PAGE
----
Local option tax wins voter approval

Seaside High School

‘An exciting time for students and staff,’ says superintendent

By Katherine Lacaze

EO Media Group

SEASIDE — Nearly 70 percent of voters in Seaside School District 10 passed a ballot measure to renew a local option tax to help fund operations in the district for five years, starting 2016.

According to the third unofficial results from the Clatsop County Elections Office Tuesday night, 3,061 ballots were cast, with 2,127, or about 70 percent, supporting the measure; 939 voters voted no.

“What an exciting time for our students and staff!” Seaside School District 10 Superintendent Dr. Doug Dougherty said in an email shortly after the numbers were in. “Our community has passed its fifth consecutive local option levy for Seaside School District. I’m very grateful to everyone who supported the students in the election.”

Steve Phillips, chairman of the district’s board of directors, said the local option tax renewal was important because it “allows everyone to move forward in a positive manner.”

“Over the next five years, this investment in our students will continue to directly support the classes and the variety of program offerings our students access on a daily basis,” Dougherty added.

The district will renew its local option tax, which has been in place since 2000, at a rate of 52 cents per $1,000 of assessed property value. Each year the tax will provide funds for the district, from $1.22 million in 2016-17, up to $1.4 million in 2020-21.

Overall, more than $6.5 million would be raised through the local option tax. This estimate is based on current data available from the Clatsop County assessor. Seaside’s total school budget for 2015-16 was just over $21 million.

The funds will support the district, which includes Seaside High School, Broadway Middle School, Seaside Heights Elementary School and Gearhart Elementary School. The district also will include the Cannon Beach Academy when it opens in 2016.

According to the state’s Department of Revenue, most taxing districts are allowed to ask their patrons for temporary taxing authority above the permanent rate limitation. This authority is known as a “local option tax.” Local option taxes are limited to five years for operations and up to 10 years for capital construction purposes.

This is the fifth time voters had the option to renew the levy. The last local option tax vote took place November 2010, with 55 percent of the voters approving the measure to continue to fund a reduction in classroom sizes and provide a wider range of programs for Seaside students. That vote brought an extra $1.3 million per year on average to the district’s $15 million general fund. It started at $1,315,754 in 2011-12 and steadily increased to $1,480,892 this year, 2015-16.

The local option levy is not related to building new school facilities at a different location.

Dougherty has indicated he plans to seek another bond measure in the next year or so to build a new school site outside of the tsunami zone, which puts students at three of the district’s four schools at risk. A bond measure to do so was proposed in 2013 and failed.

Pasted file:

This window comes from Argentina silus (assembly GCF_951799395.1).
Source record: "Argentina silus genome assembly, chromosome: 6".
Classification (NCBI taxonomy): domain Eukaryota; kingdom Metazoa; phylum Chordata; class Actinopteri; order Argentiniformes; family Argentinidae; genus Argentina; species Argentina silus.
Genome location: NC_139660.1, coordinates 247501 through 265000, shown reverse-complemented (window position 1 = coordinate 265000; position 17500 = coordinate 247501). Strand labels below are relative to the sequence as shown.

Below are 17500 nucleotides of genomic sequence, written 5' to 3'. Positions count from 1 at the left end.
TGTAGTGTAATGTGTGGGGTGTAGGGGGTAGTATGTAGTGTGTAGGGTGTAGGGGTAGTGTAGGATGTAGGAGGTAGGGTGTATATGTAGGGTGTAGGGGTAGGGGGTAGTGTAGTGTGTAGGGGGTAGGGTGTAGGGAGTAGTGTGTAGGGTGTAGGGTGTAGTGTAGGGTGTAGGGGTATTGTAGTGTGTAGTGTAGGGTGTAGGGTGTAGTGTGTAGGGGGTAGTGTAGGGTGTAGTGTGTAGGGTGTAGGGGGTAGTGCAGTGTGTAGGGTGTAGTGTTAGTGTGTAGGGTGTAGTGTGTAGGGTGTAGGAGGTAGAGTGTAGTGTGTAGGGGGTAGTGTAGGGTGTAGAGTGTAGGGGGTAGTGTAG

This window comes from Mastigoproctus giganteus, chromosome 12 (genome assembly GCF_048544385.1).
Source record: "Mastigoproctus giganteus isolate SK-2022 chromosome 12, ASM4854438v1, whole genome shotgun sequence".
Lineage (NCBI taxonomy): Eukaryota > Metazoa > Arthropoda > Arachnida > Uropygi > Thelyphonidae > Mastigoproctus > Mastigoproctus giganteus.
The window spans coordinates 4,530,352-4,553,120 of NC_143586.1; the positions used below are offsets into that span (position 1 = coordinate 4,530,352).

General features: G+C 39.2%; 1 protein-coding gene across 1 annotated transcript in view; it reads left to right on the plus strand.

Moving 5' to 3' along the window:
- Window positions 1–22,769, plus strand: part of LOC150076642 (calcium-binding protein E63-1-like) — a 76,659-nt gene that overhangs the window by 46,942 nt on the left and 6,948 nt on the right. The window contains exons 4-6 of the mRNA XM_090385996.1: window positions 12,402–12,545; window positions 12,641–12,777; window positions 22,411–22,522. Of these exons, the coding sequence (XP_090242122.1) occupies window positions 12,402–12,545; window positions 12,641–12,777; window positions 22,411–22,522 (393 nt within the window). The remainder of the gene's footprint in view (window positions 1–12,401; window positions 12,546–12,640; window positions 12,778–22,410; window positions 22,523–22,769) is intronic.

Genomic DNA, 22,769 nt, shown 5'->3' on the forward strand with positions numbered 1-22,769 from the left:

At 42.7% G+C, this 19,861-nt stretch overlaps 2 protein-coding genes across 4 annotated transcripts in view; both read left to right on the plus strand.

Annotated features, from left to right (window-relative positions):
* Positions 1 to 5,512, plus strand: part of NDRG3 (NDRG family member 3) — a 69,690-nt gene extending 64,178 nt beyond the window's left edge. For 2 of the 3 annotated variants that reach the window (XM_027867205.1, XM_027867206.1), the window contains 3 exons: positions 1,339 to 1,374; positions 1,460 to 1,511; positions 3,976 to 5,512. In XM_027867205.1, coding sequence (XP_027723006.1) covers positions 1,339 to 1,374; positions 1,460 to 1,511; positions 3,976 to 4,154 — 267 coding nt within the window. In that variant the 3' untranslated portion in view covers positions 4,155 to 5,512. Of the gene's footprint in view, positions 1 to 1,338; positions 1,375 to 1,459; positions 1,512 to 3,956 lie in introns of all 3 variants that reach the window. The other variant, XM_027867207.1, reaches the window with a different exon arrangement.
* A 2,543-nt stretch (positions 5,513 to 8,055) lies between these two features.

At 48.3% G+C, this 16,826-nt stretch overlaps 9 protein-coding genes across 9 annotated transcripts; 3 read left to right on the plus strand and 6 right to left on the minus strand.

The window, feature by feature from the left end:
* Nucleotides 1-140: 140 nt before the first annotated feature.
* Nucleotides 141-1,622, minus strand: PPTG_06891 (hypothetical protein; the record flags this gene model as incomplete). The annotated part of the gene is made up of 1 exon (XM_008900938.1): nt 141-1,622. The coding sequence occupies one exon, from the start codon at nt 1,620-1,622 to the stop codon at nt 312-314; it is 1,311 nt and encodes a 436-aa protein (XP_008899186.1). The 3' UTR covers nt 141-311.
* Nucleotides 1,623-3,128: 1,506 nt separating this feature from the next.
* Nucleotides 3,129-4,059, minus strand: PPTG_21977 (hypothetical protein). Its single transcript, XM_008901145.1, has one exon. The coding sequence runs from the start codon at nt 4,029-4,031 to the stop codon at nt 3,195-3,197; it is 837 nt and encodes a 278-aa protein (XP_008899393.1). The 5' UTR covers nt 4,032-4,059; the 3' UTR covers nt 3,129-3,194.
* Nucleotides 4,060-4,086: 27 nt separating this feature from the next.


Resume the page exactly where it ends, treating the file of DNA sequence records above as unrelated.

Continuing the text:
In the event this local option levy did not pass, “it would have been really tough on everybody,” Phillips said.

“We would have had to make some major, major cuts,” he said, adding the extra money contributes about 5 or 6 percent to the district’s general fund, used for operations. “It allows us to move forward and to work with the Cannon Beach Academy people and to continue all the positive things the school district has been able to do in the past.”

The district will be responsible to budget about $250,000 for the Cannon Beach Academy when it begins serving kindergarten and first-grade students for the 2016-17 school year.

Tuesday night, Dougherty praised the support from the community.

“We had outstanding help from the Vote Yes for Kids campaign team,” he said. “Co-chairs Lori Lum and Gail Dundas coordinated a campaign committee and numerous volunteers and businesses, who shared the need to renew the local option levy with our community. The campaign committee’s hard work and dedication made the difference.”

“On behalf of our students, staff, and board of directors — thank you for your ongoing support of our students and their schools.”

“We had outstanding help from the Vote Yes for Kids campaign team,” he said.

Dougherty credited co-chairwomen Lori Lum Toyooka and Gail Dundas for coordinating the campaign committee, “and numerous volunteers and businesses, who shared the need to renew the local option levy with our community. The campaign committee’s hard work and dedication made the difference.”

Toyooka said she also was “absolutely thrilled about the overwhelming support of the community to help educate our kids and provide great teachers.” She was not involved in campaigning for the local option tax when it was up for vote in 2010, but she was impressed by the wide margin of success it had this election.

“I really do think the community does care about providing good education and programs,” she said.


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